Abstract

    This dissertation disentangles individuals’ preferences for the elasticity of marginal utility, η, a central and ethically important parameter in the economic analysis of climate-change. Preferences for η in the dimension of risk are separated from preferences in the dimensions of inequality and intertemporal substitution (time) by creating a worldwide on-line Climate Ethics Survey of public attitudes. The experimental measures are based on respondent choices in hypothetical situations established with least departure from the standard economics framework possible. Sample heterogeneity, climate-change policy specificity, and incorporation of risk (individual and societal), inequality (national and global), and time makes this work genuinely novel regarding past studies.

    This dissertation shows individual measures of relative aversion to risk, inequality, and time display substantial heterogeneity and are essentially uncorrelated. The majority of respondents are least risk tolerant for national inequality, global inequality, and time, with η>7.5, while the modal response for both individual and societal risk indicates 3.0<η<5.0.

    Thus, the outcome of this work challenges standard economic assumptions that: 1.η=1 and 2.η is constant across: risk, inequality, and time. The findings suggest the structure of the economic analysis of climate-change is flawed because the underlying model is not rich enough. This effort effectively addresses the failures of analysing climate-change discounting using conventional economic or ethical frameworks in isolation and builds a solid case for structuring preference sets disentangling risk from inequality and time outside the expected-utility framework. If employed in sensitivity analyses of climate- change policies, these values for η would advocate different consumption-path choices than those determined by i.e. The Stern Review.

    Additionally, demographic and attitudinal indicators are compared between individual risk, social risk, national inequality, global inequality, and time using an Ordered Probit Model. It is demonstrated that a number of risky behaviours, i.e. smoking, are not significant indicators of attitudes towards higher- stake gambles on either the individual- or societal-levels. Additionally, gender and country of residence are uniformly statistically significant indicators of greater aversion to: risk, inequality, and time.

    Helgeson, J.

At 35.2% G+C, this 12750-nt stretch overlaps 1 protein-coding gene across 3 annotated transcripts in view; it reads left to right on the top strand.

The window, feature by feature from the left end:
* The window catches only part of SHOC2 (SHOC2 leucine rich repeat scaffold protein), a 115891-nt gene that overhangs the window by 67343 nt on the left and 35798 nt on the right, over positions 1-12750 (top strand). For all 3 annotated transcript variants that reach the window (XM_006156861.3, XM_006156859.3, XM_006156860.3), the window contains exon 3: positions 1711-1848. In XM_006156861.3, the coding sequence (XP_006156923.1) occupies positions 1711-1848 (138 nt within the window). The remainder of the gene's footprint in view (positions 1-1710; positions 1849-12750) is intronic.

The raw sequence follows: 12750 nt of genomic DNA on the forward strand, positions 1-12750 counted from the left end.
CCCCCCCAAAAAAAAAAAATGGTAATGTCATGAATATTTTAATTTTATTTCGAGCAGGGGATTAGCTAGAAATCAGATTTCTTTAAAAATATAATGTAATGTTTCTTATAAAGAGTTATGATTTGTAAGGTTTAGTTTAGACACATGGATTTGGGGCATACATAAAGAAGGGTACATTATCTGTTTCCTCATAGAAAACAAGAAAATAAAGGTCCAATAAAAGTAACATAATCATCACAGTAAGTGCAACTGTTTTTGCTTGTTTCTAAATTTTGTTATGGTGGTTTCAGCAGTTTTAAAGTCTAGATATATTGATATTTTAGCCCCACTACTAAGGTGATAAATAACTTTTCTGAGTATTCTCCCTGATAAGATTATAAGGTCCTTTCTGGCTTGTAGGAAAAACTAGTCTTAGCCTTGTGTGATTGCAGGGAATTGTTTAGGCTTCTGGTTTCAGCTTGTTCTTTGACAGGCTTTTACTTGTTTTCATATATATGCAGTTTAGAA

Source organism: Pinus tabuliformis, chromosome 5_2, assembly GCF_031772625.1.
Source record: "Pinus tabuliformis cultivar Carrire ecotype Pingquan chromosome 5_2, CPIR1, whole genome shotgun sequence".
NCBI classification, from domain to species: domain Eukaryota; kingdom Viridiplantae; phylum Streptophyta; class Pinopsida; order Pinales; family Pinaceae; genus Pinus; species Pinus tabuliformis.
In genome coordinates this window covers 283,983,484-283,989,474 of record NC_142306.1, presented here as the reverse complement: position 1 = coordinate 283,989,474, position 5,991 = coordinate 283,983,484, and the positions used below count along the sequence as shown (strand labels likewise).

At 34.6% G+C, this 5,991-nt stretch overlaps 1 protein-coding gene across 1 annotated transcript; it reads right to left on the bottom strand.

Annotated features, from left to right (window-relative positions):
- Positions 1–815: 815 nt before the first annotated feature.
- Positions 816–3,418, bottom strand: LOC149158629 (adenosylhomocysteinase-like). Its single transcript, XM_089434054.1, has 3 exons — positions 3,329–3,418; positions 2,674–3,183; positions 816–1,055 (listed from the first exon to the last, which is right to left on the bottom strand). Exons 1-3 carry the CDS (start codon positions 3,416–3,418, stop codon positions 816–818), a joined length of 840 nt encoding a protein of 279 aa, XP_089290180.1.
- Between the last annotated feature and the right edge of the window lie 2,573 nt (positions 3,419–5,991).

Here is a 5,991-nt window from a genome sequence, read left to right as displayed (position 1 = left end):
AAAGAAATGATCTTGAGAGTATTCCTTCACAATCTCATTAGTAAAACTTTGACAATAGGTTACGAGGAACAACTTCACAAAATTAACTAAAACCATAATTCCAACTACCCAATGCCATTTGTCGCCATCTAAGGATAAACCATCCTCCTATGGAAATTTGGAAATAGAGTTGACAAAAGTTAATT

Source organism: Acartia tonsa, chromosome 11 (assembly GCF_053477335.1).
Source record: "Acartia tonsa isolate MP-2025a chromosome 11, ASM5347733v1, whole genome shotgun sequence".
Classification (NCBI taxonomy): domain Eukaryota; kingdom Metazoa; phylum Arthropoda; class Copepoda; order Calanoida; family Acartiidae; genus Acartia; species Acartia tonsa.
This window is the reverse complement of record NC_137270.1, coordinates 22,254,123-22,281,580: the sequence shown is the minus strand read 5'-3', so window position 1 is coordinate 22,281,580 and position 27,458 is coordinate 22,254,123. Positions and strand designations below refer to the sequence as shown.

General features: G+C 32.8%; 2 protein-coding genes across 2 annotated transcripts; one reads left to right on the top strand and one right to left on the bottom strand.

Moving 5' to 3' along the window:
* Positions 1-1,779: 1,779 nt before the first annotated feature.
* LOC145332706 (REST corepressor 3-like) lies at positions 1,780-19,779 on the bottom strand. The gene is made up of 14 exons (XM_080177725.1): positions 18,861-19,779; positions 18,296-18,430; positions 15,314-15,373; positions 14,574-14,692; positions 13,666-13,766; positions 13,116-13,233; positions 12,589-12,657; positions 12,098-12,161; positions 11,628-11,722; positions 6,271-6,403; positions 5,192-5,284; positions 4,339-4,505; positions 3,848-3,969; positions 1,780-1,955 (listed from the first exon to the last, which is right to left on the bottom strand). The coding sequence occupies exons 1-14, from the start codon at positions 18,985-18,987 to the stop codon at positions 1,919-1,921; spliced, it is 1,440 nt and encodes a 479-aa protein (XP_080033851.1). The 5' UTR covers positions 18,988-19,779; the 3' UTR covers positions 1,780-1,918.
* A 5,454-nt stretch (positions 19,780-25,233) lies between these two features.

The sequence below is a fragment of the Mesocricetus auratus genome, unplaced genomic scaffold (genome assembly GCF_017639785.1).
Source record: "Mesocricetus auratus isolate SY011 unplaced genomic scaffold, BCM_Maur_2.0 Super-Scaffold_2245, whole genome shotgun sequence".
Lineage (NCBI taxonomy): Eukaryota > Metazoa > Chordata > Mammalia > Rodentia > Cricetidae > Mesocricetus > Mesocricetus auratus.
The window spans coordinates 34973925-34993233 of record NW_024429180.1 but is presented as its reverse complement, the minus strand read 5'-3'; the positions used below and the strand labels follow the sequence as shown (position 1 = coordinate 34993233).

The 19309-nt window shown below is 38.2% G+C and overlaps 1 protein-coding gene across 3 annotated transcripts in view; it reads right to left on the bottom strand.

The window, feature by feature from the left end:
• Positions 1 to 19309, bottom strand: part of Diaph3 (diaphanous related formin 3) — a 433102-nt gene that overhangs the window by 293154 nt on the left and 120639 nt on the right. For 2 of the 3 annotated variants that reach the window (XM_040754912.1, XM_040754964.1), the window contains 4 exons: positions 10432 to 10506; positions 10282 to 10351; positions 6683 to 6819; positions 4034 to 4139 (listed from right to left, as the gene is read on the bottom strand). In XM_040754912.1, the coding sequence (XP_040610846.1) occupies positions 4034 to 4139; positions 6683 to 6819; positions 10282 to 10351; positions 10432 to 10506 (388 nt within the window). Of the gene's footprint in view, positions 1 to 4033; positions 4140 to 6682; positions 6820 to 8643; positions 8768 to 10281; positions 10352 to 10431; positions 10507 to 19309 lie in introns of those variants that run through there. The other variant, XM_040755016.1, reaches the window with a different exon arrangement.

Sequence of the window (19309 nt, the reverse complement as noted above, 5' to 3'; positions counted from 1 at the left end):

(2007)

    Oxford University, Masters Thesis.

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  • Assessing and managing regulatory risk in China’s CDM market: A carbon finance perspective

    Abstract

    China has the lions’ share of world’s expected Certified Emission Reduction (CERs) produced from projects under Clean Development Mechanism (CDM). However, a huge gap between expected CERs and actualized CERs is observed in China. It is perceived China’s regulatory risk is the main contributing factor. This thesis attempts to assess the effect of China’s regulatory risk on project developers’ ability to deliver CERs, and proposes effective risk management strategies. This can be achieved by employing a combination of financial theories, qualitative interviews and Analytical Hierarchy Process (AHP), a multi-criteria decision making tool. Assuming project diversification is common, regulatory risk can be modeled as carbon credit default risk. Based on this “risk-equivalent” approach, this thesis conducts 12 structured interviews and develops AHP assessment models to measure the regulatory risk effect. It is found that regulatory risk has cast an above-medium negative impact on CER delivery. At last, Carbon-based Collateralized Debt Obligation (CCDO), an innovative financial risk management instrument, is proposed and evaluated. Despite some shortfalls, CCDO can fully transfer the regulatory risk and improve carbon market, providing an innovative solution to a critical environmental problem. The approaches and outcomes in this thesis are expected to make important contribution to the subject of Carbon Finance.

    Huang, Y.

    (2007)

    Oxford University, Masters Thesis.

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  • The Climate Challenge Game: How Might Computer Games be Used to Communicate the Issues of Climate Change?

    Abstract